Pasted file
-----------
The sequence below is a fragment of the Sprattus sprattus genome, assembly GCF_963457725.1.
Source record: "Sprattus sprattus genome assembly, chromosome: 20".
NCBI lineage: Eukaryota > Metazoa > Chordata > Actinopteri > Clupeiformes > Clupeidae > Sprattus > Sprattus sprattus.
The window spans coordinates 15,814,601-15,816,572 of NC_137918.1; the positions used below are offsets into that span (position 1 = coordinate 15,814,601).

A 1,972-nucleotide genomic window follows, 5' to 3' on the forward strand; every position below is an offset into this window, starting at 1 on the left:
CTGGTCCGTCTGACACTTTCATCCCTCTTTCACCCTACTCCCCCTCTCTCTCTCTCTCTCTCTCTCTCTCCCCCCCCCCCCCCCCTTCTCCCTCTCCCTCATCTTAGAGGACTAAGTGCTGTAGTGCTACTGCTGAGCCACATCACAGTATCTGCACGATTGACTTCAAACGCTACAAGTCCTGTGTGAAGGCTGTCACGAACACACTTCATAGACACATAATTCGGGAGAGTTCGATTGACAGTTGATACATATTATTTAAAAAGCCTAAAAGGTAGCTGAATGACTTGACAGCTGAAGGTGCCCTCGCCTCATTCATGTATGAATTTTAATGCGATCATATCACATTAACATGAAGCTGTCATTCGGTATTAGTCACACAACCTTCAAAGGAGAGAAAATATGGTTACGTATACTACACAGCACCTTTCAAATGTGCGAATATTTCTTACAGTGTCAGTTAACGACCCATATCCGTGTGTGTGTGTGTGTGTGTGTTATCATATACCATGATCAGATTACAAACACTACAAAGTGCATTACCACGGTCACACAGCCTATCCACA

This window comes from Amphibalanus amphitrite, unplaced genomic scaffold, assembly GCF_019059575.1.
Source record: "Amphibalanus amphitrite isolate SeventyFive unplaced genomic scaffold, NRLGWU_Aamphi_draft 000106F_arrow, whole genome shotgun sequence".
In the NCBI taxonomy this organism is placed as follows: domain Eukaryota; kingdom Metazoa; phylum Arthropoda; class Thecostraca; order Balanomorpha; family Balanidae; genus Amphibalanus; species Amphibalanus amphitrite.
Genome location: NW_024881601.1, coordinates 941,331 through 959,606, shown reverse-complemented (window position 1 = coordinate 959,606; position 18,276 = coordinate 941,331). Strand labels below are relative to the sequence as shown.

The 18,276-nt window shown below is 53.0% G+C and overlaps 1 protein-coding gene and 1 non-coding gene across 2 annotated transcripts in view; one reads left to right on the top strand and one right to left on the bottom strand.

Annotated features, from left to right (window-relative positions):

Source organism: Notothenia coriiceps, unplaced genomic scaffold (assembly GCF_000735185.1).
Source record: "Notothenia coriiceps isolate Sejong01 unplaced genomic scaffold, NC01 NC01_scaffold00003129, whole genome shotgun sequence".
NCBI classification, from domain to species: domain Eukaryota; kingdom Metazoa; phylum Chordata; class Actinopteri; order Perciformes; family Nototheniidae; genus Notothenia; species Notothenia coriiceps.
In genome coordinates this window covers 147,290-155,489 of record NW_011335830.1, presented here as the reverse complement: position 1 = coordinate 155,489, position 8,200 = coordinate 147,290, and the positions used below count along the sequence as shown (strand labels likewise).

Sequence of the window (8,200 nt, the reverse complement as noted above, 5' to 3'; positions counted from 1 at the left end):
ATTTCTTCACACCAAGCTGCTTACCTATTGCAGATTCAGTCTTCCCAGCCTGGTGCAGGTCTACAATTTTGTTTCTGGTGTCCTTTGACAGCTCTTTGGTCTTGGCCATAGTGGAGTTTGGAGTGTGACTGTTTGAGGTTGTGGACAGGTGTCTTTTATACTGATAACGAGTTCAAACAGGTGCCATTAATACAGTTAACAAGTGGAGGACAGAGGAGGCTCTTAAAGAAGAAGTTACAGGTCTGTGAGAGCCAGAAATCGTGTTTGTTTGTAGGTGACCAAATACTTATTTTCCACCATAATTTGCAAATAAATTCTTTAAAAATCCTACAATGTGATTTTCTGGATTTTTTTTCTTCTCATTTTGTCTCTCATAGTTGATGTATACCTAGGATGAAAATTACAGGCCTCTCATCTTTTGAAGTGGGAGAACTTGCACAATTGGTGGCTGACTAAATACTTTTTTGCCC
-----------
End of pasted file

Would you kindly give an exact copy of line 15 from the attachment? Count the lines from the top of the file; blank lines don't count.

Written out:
NCBI classification, from domain to species: domain Eukaryota; kingdom Metazoa; phylum Chordata; class Actinopteri; order Perciformes; family Nototheniidae; genus Notothenia; species Notothenia coriiceps.